Paige Gutierrez vigorously scans the web with tabs open with the campaign websites of every candidate remaining in the race trying to dig deeper on their proposed plans. She intently watches the debates and analyzes the candidates’ every answer. Though she considers herself a political independent, both parties have caught her attention this election.
According to Pew Research Center, “Fifty percent of millennials consider themselves as being politically independent.” This is higher than any other generation. With the election coming up, it is important for these millennials to ask themselves a few questions before casting their vote on election day. By asking yourself if you have conducted research, figured out what you value most in a potential president and take a political science course, you can be sure to vote for the candidate that fits your independent views the best.
Are you a political Independent?
What may seem like the most obvious tip, is one of the ones that gets overlooked most. The first step to finding where you actually lie politically goes back to what is the most important to you personally.
“Something that I teach in the classroom that is huge for millennials to understand are the basic understanding of political ideologies. Once they understand them fully, they need to think about which ones are important to them and where they see themselves fitting most,” said Suzanne Chod, Assistant Professor of Political Science at North Central College. “This may also come from values learned from parents and friends”.
All candidates have certain issues that they hold close to their heart and are more passionate about than others. Instead of looking solely at a party as a whole about their typical stances on issues that are a priority for you, find a few candidates that stand on the same side of issues as you.
“When researching candidates from both parties, I made a list ranking the main issues on what was most important to me to least important. For example, global warming is very important to me, although some candidates don’t believe in it at all. You just have to sit back and think what is personally important,” said Paige Gutierrez, politically independent student at the University of Missouri. Gutierrez finds that a lot of topics she cares about stem from her studying biology.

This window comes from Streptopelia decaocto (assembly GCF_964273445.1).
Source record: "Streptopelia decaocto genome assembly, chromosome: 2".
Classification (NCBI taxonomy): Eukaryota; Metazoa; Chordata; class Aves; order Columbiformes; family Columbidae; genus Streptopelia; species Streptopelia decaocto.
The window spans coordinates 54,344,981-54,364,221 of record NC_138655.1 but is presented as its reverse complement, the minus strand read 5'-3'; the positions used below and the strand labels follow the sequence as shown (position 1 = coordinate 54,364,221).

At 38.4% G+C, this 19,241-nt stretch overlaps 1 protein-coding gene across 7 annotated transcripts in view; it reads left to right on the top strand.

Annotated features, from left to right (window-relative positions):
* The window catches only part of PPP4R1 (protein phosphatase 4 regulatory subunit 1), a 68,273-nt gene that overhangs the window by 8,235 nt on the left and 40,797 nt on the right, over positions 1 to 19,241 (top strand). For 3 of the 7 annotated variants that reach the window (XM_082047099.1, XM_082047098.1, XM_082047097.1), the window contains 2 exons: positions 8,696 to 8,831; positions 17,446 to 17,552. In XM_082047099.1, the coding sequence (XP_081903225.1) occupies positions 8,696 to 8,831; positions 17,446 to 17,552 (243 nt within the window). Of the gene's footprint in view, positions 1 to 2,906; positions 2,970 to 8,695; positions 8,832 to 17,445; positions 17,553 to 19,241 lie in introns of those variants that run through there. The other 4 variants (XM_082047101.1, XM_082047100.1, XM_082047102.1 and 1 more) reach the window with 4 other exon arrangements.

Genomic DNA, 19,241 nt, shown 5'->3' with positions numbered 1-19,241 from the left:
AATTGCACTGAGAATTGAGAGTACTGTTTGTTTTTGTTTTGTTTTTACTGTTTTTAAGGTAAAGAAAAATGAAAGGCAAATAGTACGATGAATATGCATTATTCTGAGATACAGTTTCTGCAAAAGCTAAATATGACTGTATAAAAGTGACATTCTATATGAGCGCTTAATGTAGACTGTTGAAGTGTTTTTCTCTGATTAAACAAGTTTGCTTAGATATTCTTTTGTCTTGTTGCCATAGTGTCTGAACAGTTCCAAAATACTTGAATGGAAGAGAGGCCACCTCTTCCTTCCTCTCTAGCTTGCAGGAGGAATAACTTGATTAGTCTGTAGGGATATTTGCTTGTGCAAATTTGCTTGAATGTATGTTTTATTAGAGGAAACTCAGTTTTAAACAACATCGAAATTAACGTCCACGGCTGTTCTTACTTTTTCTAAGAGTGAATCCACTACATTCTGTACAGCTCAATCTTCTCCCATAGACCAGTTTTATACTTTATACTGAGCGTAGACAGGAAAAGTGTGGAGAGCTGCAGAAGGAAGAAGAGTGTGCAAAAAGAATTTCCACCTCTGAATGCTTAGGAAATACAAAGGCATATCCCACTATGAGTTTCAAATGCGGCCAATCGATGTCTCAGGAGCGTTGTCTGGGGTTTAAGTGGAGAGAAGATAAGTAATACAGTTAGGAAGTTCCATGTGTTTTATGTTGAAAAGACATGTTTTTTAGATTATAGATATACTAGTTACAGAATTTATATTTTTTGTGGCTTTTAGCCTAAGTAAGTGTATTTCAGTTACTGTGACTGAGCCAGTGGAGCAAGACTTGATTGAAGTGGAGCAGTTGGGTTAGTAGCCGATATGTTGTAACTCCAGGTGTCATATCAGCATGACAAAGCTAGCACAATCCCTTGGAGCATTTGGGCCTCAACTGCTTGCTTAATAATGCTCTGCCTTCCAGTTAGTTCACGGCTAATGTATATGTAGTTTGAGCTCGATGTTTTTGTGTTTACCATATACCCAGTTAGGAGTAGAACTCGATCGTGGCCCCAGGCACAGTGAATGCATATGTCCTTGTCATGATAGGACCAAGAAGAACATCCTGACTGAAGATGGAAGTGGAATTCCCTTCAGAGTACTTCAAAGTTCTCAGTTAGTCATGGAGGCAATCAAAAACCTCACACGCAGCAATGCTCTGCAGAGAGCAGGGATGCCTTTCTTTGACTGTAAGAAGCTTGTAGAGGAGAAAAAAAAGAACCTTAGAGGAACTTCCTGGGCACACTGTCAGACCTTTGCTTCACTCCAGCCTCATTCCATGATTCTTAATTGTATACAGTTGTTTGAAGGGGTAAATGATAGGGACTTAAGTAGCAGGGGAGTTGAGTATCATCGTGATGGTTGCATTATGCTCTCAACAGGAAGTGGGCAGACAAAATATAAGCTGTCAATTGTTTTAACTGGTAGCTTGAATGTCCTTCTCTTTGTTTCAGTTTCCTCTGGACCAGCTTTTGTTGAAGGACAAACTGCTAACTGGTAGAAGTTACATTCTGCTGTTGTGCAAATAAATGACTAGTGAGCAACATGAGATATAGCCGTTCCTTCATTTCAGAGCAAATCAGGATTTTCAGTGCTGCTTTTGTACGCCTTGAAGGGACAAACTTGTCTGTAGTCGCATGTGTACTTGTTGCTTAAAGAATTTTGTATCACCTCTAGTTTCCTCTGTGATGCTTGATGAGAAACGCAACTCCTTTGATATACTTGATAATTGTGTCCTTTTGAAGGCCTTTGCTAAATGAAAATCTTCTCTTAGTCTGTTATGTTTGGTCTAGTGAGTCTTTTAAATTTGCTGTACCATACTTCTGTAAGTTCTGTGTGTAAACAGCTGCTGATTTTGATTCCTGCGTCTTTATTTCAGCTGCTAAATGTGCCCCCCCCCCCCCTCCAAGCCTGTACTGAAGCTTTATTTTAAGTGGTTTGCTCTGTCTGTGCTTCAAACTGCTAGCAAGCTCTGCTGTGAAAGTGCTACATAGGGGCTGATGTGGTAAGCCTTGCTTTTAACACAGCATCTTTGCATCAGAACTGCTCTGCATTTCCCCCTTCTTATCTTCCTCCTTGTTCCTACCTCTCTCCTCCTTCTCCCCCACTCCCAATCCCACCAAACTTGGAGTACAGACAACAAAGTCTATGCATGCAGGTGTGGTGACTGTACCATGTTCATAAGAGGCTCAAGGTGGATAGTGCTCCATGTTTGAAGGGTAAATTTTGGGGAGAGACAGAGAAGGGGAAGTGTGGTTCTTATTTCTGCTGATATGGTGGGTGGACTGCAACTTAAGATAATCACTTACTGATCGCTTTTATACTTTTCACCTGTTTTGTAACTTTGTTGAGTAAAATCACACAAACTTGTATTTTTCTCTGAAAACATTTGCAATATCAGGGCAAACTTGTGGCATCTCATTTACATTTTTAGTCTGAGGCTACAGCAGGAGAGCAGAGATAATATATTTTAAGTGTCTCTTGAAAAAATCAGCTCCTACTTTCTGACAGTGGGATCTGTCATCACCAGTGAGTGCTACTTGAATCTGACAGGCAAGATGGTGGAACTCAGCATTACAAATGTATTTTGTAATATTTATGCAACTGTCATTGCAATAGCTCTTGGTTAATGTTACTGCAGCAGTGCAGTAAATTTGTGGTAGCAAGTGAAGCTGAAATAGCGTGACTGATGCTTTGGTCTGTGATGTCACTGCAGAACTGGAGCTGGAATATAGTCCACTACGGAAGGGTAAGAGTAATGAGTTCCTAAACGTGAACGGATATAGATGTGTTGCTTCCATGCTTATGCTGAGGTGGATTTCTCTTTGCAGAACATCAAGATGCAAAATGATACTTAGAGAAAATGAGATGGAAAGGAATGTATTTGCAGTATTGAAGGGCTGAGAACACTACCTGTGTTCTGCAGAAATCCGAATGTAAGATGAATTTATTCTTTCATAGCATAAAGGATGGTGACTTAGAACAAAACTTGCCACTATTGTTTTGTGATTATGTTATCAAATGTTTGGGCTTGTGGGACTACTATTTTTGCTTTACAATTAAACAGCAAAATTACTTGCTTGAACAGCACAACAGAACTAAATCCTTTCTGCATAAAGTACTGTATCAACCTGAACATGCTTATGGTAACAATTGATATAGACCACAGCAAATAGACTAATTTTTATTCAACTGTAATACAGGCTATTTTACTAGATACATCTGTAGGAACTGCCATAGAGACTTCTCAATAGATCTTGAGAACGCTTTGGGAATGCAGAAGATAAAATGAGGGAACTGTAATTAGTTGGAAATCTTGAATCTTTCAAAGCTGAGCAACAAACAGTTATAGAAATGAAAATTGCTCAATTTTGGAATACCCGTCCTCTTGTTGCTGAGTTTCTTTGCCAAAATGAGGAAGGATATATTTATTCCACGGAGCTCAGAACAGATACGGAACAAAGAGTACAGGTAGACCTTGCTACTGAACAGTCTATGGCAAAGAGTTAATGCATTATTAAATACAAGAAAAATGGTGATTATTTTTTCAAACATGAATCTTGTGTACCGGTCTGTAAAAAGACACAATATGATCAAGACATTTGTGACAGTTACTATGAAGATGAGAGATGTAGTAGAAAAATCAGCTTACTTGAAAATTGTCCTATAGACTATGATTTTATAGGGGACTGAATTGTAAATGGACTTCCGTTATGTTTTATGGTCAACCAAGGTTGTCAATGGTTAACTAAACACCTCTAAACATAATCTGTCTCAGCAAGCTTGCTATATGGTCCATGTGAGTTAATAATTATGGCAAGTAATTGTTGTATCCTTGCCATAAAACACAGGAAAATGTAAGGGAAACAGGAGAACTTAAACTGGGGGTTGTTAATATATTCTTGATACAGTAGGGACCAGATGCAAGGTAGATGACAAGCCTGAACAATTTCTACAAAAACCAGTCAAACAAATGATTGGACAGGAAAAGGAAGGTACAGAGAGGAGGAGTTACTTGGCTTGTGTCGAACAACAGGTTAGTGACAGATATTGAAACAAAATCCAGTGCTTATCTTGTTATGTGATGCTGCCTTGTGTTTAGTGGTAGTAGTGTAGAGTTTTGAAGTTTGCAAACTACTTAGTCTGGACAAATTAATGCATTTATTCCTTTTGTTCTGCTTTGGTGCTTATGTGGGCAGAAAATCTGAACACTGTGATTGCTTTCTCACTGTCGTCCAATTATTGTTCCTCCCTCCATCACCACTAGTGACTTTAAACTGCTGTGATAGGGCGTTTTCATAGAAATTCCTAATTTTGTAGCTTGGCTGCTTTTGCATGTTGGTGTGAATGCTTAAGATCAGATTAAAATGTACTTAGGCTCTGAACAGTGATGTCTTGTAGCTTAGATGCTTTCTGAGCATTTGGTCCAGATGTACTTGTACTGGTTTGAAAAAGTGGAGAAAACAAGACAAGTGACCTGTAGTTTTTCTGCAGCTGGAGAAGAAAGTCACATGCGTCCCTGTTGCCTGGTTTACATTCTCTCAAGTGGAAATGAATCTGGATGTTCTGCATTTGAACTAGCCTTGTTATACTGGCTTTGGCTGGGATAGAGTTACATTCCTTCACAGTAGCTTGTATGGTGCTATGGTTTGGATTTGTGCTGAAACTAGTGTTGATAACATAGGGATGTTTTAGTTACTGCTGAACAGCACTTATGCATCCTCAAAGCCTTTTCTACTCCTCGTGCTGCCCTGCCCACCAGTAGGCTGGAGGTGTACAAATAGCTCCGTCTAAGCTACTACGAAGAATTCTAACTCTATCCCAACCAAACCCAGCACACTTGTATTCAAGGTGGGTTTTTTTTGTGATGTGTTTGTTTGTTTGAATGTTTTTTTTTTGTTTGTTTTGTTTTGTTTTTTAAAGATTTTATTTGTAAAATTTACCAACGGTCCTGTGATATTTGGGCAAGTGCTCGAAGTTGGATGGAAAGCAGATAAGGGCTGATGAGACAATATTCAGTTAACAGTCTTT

Look beyond the mainstream candidates
After you have figured out what you value most in a potential candidate, research needs to be the next step. This starts with researching all prospective candidates, not just the most popular ones. In this particular election, Donald Trump and Bernie Sanders are the two political candidates that are more out-of-the box. Political independents are gravitating towards them, but there are even more out there.
“Millennials need to go on to all types of outlets to research more unknown independent candidates outside of Bernie or Trump. They need to dig deep if they consider themselves as political Independents and think outside the parties,” said Jesse Gordon, editor-in-chief of OnTheIssues.org. He began telling a story about Jesse Ventura, a professional wrestler who decided to run for the Governor of Minnesota in 1999. Gordon passionately talked about how Ventura was told he was going to lose by a landslide against a strong Democratic candidate and a strong Republican candidate. Ventura encouraged millennials to go out and vote for him and he ended up winning by a landslide.
“Since I don’t find myself in a particular political party, I have had to do almost more research than those who are in one, to find a candidate that suits me best. Sometimes it’s someone who I’ve never heard mentioned once in the media,” said Dominique Johnson, a recent graduate from Loyola University.
Hit the books
Whether you are in college currently or not, many experts say that taking a political science course either online or at a college can expand the way we think about political parties and candidates.
“Talking with other people in a classroom setting can help expand ideas and break down some stereotypes about each party. It can be beneficial for students to truly see what the parties were at one point and what they have evolved to today. This will give them a better understanding of their options,” says Chod.
Both students who are and are not Political Science majors have seen benefits from taking these classes. It helps to be around students with different views than each other to see it from a different view point.
“If I could give a millennial one piece of advice to gain more knowledge about choosing a candidate it would definitely be to take a political science class. I know so many people that walk away from them feeling much more confident about why they are choosing a candidate they are,” said Quishi (Robert) Yin, an Indiana University student and executive board member of political science club.
With election day right around the corner, it is extremely important to get to the polls and vote. It is even more important to know why you are voting for the candidate you are. Before you decide on a candidate, go the extra mile to ask yourself if you have done the necessary research. Focus in on topics that are important to you, and take a political science class.